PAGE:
Row 44

In-flight Wi-Fi a swing-vote for road warriors?


Several airlines are testing in-flight Wi-Fi on a few planes and recently Southwest and Alaska airlines climbed on board with their satellite version of the service, courtesy of Row 44.

I tested the service out yesterday on Alaska Airline’s “Wi-Fi One” plane, flying back and forth between Seattle and Orange County.  There were two guys on board who were flying the plane specifically to check out the service, but otherwise the only way folks knew this was “the Wi-Fi plane” was if they noticed the big decal by the door (I admit, at first I didn’t) and if they read the big card in their seatback pocket.

Once folks did discover the service – which is complimentary during the test period – they used it, talked about it to their seatmates and across the aisles and, of course, sent e-mail messages: “Guess where I’m writing from.”

The service was a bit sluggish on the return trip, which got folks talking even more, but generally once travelers got connected, they seemed delighted to have this new amenity as an in-flight option.

Would frequent travelers choose to fly one airline over another based on the availability of Wi-Fi?  “It’s the right play. I would definitely lean towards a flight with Wi-Fi,” one passenger told me, “and I would have no problem paying a premium for the service.”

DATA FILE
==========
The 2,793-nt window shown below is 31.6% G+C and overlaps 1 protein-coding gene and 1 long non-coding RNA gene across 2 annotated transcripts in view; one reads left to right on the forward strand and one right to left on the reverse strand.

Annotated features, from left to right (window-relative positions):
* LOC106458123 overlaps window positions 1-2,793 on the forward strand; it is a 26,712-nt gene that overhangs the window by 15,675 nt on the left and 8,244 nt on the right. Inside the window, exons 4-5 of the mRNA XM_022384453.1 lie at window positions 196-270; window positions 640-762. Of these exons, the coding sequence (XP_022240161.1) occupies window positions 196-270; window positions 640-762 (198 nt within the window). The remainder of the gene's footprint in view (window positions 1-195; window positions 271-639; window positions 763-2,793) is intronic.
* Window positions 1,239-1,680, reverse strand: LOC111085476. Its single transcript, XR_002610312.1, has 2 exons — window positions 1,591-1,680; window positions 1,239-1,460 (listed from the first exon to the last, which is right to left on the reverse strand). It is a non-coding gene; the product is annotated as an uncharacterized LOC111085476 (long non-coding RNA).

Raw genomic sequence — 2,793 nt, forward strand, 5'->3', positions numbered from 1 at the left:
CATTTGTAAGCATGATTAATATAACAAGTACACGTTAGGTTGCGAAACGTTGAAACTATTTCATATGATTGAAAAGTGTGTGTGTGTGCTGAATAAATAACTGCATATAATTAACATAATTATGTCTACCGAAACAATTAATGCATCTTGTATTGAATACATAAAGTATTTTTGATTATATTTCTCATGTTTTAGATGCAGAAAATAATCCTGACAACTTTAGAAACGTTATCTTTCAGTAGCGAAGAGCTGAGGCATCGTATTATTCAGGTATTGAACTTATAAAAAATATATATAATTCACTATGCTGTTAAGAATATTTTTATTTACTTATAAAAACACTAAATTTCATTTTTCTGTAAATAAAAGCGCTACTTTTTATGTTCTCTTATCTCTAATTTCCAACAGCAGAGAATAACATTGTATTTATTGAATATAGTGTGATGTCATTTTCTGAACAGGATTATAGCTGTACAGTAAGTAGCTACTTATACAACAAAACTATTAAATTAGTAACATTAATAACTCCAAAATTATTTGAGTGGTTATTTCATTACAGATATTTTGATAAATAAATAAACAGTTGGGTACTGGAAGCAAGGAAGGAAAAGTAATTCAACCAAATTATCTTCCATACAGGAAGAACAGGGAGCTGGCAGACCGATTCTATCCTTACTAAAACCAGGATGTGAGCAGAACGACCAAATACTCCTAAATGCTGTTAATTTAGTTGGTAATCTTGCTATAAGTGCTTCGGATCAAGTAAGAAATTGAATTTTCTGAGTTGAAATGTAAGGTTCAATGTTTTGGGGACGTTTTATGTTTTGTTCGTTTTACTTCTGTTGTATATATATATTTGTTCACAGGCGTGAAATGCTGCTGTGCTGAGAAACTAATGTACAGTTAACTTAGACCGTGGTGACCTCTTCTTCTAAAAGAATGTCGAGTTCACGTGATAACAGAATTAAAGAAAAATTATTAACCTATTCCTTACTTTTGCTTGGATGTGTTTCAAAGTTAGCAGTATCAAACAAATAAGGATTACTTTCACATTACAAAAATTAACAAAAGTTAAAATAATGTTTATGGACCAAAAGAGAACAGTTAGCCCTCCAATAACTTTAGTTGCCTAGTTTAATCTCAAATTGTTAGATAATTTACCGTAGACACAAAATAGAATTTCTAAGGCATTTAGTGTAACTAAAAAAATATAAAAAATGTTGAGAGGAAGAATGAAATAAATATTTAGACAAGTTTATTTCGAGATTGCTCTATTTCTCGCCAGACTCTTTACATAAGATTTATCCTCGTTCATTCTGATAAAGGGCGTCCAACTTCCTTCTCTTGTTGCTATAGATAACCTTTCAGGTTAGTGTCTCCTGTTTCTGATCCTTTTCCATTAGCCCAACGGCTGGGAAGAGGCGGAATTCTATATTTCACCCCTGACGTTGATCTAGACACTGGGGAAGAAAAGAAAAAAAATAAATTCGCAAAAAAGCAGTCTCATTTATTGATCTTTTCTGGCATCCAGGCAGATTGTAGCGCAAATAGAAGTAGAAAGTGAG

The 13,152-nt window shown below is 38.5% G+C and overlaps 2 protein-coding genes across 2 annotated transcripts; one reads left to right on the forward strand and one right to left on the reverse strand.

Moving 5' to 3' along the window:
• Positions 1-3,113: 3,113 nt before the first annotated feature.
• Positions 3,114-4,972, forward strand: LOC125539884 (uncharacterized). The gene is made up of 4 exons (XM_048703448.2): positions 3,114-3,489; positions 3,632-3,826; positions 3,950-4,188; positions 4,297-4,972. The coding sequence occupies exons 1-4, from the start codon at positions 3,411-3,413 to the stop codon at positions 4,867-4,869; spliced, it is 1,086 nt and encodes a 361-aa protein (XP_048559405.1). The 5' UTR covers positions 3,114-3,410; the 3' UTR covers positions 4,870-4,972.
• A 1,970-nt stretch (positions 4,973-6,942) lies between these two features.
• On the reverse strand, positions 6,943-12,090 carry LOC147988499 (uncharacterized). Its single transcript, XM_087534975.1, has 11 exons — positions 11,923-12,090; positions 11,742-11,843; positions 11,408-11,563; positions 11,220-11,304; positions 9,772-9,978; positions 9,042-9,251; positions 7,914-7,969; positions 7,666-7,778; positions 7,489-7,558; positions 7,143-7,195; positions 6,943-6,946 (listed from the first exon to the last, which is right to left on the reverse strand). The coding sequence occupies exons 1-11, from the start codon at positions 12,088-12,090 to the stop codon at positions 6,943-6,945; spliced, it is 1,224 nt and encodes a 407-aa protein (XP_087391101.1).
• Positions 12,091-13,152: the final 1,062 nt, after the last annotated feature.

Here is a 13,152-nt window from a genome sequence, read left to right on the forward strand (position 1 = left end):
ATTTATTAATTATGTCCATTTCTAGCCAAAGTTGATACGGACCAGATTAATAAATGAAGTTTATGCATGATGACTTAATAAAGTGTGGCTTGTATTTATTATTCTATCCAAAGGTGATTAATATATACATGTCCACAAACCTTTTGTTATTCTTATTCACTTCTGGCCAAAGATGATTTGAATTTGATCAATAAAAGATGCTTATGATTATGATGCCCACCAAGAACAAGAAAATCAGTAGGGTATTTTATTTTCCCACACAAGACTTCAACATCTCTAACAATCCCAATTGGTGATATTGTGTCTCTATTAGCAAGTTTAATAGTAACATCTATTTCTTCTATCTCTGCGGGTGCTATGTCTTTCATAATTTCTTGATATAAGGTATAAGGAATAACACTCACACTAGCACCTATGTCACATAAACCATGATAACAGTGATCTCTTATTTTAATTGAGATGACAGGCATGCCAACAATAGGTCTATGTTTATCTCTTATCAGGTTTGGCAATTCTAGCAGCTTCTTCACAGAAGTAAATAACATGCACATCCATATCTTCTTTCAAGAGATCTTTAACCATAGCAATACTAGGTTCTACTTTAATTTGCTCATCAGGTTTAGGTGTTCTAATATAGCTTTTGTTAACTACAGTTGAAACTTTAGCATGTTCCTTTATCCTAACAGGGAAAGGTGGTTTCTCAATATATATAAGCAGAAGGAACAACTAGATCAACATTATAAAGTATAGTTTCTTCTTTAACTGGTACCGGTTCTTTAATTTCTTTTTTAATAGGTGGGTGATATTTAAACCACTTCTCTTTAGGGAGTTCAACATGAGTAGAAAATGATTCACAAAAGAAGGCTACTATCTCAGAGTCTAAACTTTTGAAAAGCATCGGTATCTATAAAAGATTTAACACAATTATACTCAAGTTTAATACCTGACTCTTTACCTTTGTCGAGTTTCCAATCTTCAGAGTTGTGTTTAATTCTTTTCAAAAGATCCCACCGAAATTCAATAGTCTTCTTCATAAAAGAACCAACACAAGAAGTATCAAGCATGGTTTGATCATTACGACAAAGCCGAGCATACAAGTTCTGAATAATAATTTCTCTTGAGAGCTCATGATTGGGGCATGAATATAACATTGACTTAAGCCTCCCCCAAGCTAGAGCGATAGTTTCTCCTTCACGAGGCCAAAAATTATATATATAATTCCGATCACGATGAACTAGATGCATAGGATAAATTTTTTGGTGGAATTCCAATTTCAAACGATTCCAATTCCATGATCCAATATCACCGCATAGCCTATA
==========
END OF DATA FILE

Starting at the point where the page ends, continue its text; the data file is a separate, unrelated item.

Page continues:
We’ll see: one of the questions in the survey passengers are asked to fill out when they sign-on to the in-flight Wi-Fi is “How much would you be willing to pay for this service?”

Southwest Wi-Fi to filter for pornography

Earlier this week, Southwest Airlines announced that it was finally testing in-flight Wi-Fi on two planes and plans to being testing the service on four planes in just a few weeks.

The service is provided by Row 44, which provides Wi-Fi via aircraft-to-satellite technology.  The service will be free during an initial testing phase and will allow passengers to access the Internet via laptops, iPhone, and Wi-Fi enabled smart phones.

Cellular phone service won’t work with Southwest’s in-flight Wi-Fi service. And while VOIP will be blocked for passengers, it will be available for the cockpit and cabin crew.

That opens a lot of possibilities.   Good and bad.

Also, while Southwest is heavily touting the fact that it’s wrapped one of its airplanes with a decal featuring the cover model from the 2009 Sports Illustrated Swimsuit Issue, according to Row 44’s president and co-founder Gregg Fialcowitz, Southwest Airlines will be filtering on-board Wi-Fi to block sites that might contain pornography.

Sort of a mixed message there, don’t ya think?